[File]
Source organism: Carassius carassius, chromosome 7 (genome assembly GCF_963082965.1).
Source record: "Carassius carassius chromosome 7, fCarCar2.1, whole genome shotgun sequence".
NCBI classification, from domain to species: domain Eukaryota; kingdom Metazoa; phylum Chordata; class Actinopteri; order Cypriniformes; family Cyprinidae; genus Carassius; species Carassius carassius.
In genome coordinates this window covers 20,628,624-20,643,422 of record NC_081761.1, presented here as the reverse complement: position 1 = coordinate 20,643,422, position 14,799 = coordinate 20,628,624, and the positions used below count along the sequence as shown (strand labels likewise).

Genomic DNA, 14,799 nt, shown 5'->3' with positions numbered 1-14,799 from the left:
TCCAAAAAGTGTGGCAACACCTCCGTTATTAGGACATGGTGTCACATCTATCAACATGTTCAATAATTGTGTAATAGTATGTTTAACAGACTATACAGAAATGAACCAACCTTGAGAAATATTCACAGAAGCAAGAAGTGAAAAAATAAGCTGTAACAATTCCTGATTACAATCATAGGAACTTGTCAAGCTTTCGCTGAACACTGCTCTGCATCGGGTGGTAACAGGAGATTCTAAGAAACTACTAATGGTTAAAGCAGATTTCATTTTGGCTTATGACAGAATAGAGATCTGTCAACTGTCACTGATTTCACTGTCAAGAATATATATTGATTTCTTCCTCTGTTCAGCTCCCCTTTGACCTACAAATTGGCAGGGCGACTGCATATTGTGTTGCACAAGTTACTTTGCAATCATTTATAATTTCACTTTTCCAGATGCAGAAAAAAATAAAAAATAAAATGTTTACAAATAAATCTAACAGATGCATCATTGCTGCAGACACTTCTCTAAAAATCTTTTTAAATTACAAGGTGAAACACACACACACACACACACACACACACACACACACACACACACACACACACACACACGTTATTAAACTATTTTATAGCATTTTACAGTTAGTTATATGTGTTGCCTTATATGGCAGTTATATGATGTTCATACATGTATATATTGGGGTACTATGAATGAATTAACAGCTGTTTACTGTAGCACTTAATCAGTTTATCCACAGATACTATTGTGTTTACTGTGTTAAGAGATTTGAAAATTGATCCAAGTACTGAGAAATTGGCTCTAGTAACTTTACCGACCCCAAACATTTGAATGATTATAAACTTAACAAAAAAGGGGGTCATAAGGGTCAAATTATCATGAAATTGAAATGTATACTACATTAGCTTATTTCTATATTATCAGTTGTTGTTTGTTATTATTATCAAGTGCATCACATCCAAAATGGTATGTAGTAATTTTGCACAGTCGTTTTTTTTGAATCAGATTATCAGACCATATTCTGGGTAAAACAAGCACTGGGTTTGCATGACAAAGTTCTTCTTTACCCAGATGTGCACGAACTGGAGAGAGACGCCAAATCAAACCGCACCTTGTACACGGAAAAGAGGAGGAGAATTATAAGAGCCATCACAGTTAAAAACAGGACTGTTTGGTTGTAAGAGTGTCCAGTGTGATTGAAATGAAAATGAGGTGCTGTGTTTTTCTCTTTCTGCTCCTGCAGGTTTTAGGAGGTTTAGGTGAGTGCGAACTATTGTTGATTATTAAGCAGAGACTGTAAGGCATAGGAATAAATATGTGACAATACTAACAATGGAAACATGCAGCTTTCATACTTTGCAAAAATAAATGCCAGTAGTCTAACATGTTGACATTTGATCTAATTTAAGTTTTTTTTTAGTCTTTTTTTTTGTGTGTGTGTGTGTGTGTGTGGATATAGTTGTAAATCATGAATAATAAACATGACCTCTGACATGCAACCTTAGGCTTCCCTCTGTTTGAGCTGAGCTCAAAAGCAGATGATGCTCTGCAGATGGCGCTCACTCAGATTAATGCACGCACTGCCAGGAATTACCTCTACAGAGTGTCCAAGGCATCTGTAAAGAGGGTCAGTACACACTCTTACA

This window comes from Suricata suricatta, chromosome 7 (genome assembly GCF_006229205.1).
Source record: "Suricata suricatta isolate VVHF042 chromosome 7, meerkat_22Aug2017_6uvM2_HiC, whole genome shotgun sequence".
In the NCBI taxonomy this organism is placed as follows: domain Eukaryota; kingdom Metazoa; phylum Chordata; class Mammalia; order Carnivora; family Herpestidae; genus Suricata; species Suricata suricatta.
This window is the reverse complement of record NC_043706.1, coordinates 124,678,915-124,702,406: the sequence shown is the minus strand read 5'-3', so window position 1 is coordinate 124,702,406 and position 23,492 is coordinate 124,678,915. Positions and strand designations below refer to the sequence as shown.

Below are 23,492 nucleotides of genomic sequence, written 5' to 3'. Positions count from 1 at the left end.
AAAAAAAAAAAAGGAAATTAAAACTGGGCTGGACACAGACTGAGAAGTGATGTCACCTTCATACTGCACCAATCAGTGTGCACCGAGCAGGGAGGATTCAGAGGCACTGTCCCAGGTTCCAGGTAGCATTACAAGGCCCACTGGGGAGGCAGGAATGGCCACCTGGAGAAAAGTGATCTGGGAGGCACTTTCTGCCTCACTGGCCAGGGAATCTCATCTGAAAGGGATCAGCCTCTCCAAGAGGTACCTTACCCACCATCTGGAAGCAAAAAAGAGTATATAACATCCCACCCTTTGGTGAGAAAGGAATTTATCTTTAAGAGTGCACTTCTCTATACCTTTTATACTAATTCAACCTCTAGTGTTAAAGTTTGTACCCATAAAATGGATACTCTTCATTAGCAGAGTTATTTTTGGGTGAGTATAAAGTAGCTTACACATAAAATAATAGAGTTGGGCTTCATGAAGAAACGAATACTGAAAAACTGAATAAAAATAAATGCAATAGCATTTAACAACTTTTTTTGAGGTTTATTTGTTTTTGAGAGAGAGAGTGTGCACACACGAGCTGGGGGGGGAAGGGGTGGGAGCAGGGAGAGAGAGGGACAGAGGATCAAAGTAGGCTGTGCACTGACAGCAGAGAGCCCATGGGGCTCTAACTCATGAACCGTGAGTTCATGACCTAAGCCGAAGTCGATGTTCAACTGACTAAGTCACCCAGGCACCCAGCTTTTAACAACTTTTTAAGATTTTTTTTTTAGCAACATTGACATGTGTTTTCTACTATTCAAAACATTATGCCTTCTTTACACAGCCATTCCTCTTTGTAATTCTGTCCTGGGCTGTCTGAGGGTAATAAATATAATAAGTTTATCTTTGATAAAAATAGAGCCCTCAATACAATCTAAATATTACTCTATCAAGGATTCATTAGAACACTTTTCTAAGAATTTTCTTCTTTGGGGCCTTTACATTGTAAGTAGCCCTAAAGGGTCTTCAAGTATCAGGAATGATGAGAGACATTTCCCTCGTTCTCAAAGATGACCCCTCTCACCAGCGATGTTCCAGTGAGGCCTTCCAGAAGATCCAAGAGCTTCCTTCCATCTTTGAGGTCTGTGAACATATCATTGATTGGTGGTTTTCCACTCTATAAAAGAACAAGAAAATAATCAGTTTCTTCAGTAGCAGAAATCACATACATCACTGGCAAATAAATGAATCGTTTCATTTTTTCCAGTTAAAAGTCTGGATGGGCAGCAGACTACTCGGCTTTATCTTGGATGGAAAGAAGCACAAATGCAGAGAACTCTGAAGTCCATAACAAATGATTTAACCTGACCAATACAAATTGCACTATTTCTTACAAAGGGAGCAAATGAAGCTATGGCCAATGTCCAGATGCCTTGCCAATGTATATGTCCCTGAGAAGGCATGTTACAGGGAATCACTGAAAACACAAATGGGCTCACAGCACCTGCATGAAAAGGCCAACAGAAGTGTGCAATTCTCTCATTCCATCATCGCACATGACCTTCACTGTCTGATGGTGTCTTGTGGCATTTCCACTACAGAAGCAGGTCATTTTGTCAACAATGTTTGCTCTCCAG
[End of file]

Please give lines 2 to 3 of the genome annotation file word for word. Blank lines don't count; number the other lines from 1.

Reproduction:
Source record: "Carassius carassius chromosome 7, fCarCar2.1, whole genome shotgun sequence".
NCBI classification, from domain to species: domain Eukaryota; kingdom Metazoa; phylum Chordata; class Actinopteri; order Cypriniformes; family Cyprinidae; genus Carassius; species Carassius carassius.